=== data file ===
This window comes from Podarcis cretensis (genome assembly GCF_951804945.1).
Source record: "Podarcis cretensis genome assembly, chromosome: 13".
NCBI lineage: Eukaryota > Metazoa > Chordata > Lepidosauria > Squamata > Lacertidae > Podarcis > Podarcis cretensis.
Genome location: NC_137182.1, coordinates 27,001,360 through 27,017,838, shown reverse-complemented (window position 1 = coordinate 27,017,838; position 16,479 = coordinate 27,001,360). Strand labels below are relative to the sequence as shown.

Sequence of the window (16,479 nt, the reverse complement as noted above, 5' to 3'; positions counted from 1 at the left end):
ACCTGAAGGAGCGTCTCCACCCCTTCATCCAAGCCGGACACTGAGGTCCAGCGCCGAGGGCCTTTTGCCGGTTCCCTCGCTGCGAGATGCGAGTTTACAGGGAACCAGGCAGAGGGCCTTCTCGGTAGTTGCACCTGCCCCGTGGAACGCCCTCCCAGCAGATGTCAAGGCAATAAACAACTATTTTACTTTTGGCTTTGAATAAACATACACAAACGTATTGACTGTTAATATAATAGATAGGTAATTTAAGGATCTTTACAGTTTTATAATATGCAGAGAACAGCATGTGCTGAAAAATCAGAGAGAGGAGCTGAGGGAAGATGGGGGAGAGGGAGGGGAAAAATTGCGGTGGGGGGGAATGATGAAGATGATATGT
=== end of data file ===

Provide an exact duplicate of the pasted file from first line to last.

This window comes from Podarcis cretensis (genome assembly GCF_951804945.1).
Source record: "Podarcis cretensis genome assembly, chromosome: 13".
NCBI lineage: Eukaryota > Metazoa > Chordata > Lepidosauria > Squamata > Lacertidae > Podarcis > Podarcis cretensis.
Genome location: NC_137182.1, coordinates 27,001,360 through 27,017,838, shown reverse-complemented (window position 1 = coordinate 27,017,838; position 16,479 = coordinate 27,001,360). Strand labels below are relative to the sequence as shown.

Sequence of the window (16,479 nt, the reverse complement as noted above, 5' to 3'; positions counted from 1 at the left end):
ACCTGAAGGAGCGTCTCCACCCCTTCATCCAAGCCGGACACTGAGGTCCAGCGCCGAGGGCCTTTTGCCGGTTCCCTCGCTGCGAGATGCGAGTTTACAGGGAACCAGGCAGAGGGCCTTCTCGGTAGTTGCACCTGCCCCGTGGAACGCCCTCCCAGCAGATGTCAAGGCAATAAACAACTATTTTACTTTTGGCTTTGAATAAACATACACAAACGTATTGACTGTTAATATAATAGATAGGTAATTTAAGGATCTTTACAGTTTTATAATATGCAGAGAACAGCATGTGCTGAAAAATCAGAGAGAGGAGCTGAGGGAAGATGGGGGAGAGGGAGGGGAAAAATTGCGGTGGGGGGGAATGATGAAGATGATATGT